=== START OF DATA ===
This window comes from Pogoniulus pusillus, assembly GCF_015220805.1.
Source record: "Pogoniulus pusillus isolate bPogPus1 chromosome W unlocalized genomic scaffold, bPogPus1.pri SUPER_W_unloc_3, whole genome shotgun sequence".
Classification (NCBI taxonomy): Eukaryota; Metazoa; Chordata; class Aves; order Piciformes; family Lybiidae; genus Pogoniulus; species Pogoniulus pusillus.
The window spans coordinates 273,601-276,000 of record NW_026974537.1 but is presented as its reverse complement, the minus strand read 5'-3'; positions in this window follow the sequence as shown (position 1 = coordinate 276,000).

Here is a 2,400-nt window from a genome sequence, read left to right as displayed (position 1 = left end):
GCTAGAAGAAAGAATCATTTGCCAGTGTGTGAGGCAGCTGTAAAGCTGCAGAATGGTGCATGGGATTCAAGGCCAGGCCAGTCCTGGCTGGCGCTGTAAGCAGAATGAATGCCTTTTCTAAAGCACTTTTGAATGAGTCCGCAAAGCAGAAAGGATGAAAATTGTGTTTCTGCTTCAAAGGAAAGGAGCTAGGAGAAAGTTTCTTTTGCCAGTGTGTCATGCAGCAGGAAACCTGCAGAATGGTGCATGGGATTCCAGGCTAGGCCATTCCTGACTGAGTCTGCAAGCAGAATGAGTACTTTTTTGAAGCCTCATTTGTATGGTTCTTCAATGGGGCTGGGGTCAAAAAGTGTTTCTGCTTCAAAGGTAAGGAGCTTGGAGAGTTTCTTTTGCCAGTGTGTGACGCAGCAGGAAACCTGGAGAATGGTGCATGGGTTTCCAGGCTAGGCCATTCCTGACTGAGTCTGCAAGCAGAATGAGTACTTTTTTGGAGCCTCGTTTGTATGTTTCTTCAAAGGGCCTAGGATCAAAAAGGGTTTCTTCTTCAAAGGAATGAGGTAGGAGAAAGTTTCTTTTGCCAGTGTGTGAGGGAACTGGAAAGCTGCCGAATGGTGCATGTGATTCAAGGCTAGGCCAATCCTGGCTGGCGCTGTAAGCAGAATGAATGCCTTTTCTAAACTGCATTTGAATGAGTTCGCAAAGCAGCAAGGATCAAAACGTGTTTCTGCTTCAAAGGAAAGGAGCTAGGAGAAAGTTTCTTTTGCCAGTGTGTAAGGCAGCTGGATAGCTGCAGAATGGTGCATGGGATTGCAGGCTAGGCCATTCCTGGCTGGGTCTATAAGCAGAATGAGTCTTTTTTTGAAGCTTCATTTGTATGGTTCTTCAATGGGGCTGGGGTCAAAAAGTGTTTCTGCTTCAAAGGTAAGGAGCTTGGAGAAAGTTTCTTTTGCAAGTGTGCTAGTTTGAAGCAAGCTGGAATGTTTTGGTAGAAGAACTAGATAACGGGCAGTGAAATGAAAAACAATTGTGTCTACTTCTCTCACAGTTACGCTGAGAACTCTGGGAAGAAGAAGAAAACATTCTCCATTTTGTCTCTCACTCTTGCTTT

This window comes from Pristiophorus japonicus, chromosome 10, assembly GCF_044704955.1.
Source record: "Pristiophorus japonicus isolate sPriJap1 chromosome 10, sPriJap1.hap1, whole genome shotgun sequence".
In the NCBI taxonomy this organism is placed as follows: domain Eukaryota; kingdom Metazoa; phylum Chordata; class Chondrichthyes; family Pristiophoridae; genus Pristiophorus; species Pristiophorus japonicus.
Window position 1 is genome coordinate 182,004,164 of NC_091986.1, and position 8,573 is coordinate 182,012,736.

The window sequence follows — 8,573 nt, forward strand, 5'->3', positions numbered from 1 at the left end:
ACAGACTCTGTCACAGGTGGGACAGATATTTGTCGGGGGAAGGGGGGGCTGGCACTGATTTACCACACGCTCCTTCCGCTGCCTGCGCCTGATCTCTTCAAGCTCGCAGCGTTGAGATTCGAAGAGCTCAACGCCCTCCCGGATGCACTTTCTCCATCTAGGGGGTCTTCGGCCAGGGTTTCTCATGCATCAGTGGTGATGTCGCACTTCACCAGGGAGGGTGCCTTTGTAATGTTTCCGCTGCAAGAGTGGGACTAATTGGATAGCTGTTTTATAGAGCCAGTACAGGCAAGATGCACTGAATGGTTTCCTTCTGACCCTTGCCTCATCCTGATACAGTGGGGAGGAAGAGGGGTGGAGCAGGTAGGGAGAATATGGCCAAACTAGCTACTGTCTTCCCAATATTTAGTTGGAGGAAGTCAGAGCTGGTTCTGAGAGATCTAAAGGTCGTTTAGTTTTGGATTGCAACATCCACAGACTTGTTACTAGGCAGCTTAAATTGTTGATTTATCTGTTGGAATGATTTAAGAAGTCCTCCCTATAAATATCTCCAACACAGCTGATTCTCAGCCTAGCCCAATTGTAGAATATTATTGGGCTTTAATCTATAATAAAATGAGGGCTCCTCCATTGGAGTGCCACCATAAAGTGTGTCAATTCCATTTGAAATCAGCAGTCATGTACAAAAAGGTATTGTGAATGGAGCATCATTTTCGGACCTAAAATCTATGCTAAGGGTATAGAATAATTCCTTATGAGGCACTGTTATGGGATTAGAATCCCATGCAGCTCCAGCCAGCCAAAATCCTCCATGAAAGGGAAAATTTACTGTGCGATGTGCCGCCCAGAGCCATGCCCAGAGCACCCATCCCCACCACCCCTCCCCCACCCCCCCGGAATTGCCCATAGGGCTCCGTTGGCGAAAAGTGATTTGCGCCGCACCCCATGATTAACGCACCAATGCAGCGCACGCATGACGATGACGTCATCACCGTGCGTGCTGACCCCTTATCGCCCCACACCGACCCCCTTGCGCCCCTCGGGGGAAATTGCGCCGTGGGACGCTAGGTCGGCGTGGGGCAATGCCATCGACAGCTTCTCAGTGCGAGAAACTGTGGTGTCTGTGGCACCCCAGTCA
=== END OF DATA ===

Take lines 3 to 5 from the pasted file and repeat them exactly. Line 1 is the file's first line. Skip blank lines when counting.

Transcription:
Classification (NCBI taxonomy): Eukaryota; Metazoa; Chordata; class Aves; order Piciformes; family Lybiidae; genus Pogoniulus; species Pogoniulus pusillus.
The window spans coordinates 273,601-276,000 of record NW_026974537.1 but is presented as its reverse complement, the minus strand read 5'-3'; positions in this window follow the sequence as shown (position 1 = coordinate 276,000).

Here is a 2,400-nt window from a genome sequence, read left to right as displayed (position 1 = left end):